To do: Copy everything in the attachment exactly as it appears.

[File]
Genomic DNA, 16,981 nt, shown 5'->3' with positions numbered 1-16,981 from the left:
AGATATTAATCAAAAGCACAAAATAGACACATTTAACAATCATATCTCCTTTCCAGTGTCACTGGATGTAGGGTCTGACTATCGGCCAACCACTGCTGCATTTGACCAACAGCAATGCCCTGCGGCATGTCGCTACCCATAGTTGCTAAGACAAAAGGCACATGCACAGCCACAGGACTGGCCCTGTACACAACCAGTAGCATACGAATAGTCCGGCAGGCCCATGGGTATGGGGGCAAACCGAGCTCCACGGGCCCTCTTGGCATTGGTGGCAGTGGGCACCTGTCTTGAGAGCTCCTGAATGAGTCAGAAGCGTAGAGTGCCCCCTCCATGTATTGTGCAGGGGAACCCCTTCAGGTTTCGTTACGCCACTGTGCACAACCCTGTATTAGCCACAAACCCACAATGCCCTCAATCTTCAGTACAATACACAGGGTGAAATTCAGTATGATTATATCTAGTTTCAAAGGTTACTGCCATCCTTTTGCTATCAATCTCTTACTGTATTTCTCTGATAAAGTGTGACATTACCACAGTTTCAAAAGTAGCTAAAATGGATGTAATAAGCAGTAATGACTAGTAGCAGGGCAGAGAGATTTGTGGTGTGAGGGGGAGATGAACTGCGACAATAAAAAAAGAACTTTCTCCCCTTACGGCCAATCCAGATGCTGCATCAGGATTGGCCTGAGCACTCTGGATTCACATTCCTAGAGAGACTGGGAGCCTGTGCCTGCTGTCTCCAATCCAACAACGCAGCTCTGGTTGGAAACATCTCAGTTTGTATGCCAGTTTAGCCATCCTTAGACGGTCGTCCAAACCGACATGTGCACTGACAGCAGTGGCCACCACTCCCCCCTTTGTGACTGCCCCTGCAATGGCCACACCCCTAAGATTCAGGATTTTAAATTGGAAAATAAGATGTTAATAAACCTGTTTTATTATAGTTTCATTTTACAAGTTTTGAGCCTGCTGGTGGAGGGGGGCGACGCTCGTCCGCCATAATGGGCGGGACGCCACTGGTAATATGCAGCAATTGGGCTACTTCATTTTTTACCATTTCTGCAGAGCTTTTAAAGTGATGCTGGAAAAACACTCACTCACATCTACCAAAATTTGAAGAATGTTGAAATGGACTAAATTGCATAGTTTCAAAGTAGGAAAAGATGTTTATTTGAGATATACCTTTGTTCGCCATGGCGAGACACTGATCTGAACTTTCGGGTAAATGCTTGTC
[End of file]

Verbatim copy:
Genomic DNA, 16,981 nt, shown 5'->3' with positions numbered 1-16,981 from the left:
AGATATTAATCAAAAGCACAAAATAGACACATTTAACAATCATATCTCCTTTCCAGTGTCACTGGATGTAGGGTCTGACTATCGGCCAACCACTGCTGCATTTGACCAACAGCAATGCCCTGCGGCATGTCGCTACCCATAGTTGCTAAGACAAAAGGCACATGCACAGCCACAGGACTGGCCCTGTACACAACCAGTAGCATACGAATAGTCCGGCAGGCCCATGGGTATGGGGGCAAACCGAGCTCCACGGGCCCTCTTGGCATTGGTGGCAGTGGGCACCTGTCTTGAGAGCTCCTGAATGAGTCAGAAGCGTAGAGTGCCCCCTCCATGTATTGTGCAGGGGAACCCCTTCAGGTTTCGTTACGCCACTGTGCACAACCCTGTATTAGCCACAAACCCACAATGCCCTCAATCTTCAGTACAATACACAGGGTGAAATTCAGTATGATTATATCTAGTTTCAAAGGTTACTGCCATCCTTTTGCTATCAATCTCTTACTGTATTTCTCTGATAAAGTGTGACATTACCACAGTTTCAAAAGTAGCTAAAATGGATGTAATAAGCAGTAATGACTAGTAGCAGGGCAGAGAGATTTGTGGTGTGAGGGGGAGATGAACTGCGACAATAAAAAAAGAACTTTCTCCCCTTACGGCCAATCCAGATGCTGCATCAGGATTGGCCTGAGCACTCTGGATTCACATTCCTAGAGAGACTGGGAGCCTGTGCCTGCTGTCTCCAATCCAACAACGCAGCTCTGGTTGGAAACATCTCAGTTTGTATGCCAGTTTAGCCATCCTTAGACGGTCGTCCAAACCGACATGTGCACTGACAGCAGTGGCCACCACTCCCCCCTTTGTGACTGCCCCTGCAATGGCCACACCCCTAAGATTCAGGATTTTAAATTGGAAAATAAGATGTTAATAAACCTGTTTTATTATAGTTTCATTTTACAAGTTTTGAGCCTGCTGGTGGAGGGGGGCGACGCTCGTCCGCCATAATGGGCGGGACGCCACTGGTAATATGCAGCAATTGGGCTACTTCATTTTTTACCATTTCTGCAGAGCTTTTAAAGTGATGCTGGAAAAACACTCACTCACATCTACCAAAATTTGAAGAATGTTGAAATGGACTAAATTGCATAGTTTCAAAGTAGGAAAAGATGTTTATTTGAGATATACCTTTGTTCGCCATGGCGAGACACTGATCTGAACTTTCGGGTAAATGCTTGTC